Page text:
28 March 12 | Chad W. Post

I think this press release speaks for itself:

Writers Omi at Ledig House Translation Lab, Fall 2012

Writers Omi at Ledig House, a part of Omi International Arts Center, has been awarded a grant from Amazon.com to fund Translation Lab, a weeklong special, intensive residency for five collaborating writer‐translator teams in the fall of 2012. Writers Omi will host five English language translators to the Omi International Arts Center for one week. These translators will be invited along with the writers whose work is being translated. This focused residency will provide an integral stage of refinement, allowing translators to dialogue with the writers about text‐specific questions. It will also serve as an essential community‐builder for English‐language translators who are working to increase the amount of international literature available to American readers.

The dates for Translation Lab are November 9‐16, 2012. All residencies are fully funded, including international airfare and local transport from New York City to the Omi International Arts Center in Ghent, NY.

Writers Omi will be accepting proposals for participation until July 1, 2012. Translators, writers, editors, or agents can submit proposals. Each proposal should be no more than three pages in length and provide the following information:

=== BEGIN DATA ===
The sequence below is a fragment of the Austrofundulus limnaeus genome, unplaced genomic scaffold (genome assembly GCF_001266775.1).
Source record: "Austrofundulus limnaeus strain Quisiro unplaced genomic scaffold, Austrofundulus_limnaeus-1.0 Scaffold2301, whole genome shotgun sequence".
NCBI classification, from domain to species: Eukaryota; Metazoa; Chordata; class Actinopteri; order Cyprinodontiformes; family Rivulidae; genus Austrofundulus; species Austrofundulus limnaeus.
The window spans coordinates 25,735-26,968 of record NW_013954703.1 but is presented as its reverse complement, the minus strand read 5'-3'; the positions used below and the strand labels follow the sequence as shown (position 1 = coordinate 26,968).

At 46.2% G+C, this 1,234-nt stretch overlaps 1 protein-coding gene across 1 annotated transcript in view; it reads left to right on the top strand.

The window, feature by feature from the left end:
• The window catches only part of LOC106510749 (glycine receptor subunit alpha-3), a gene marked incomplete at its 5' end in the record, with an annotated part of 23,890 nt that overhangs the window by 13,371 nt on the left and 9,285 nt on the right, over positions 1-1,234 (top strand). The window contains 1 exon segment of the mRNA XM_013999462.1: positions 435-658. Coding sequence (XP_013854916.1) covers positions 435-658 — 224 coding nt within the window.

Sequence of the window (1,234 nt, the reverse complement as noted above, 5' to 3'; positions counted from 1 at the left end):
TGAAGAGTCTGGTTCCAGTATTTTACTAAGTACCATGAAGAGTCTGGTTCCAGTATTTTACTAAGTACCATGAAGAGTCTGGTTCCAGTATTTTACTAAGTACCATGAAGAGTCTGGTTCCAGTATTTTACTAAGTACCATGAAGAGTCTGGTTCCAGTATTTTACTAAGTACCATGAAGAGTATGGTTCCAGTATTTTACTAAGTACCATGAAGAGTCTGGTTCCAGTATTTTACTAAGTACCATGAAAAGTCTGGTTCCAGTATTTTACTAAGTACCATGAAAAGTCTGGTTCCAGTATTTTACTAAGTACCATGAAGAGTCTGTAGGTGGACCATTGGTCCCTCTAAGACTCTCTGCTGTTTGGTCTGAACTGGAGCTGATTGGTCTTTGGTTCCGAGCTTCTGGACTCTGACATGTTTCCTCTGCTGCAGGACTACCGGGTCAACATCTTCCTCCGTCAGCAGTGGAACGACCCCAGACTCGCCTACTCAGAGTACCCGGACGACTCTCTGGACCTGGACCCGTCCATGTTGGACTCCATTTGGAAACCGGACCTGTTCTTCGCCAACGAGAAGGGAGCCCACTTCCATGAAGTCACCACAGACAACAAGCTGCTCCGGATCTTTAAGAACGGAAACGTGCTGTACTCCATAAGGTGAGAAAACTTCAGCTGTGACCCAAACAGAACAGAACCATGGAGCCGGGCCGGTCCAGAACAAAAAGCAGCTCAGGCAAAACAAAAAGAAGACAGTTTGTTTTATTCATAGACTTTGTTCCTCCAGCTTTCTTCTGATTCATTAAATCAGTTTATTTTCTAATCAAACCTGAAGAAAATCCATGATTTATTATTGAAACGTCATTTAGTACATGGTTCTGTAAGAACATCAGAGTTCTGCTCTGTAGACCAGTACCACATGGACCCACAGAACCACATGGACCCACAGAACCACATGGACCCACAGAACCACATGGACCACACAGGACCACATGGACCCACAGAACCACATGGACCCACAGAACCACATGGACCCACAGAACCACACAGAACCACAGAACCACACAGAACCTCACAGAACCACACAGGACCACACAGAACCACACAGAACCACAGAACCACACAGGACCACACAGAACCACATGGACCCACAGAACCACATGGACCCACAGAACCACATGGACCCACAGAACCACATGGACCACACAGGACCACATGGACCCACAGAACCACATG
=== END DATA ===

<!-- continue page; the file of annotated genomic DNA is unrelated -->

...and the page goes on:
• Brief biographical sketches for the translator and writer associated with each project;
  • Publishing status for proposed projects (projects that do not yet have a publisher are still eligible);
  • A description of the proposed project;
  • Contact information (physical address, email, and phone).

Proposals should be submitted only once availability for residency participation of the translator and writer has been confirmed. All proposals and inquiries should be sent directly to DW Gibson, director or Writers Omi at Ledig House at: dwgibson@artomi.org.

I’m sure some people will object to translators, international writers, and literary readers benefitting from this, but I’ll save that snark for after the Salon.com article about this topic comes out. (How’s that for a tease?) . . .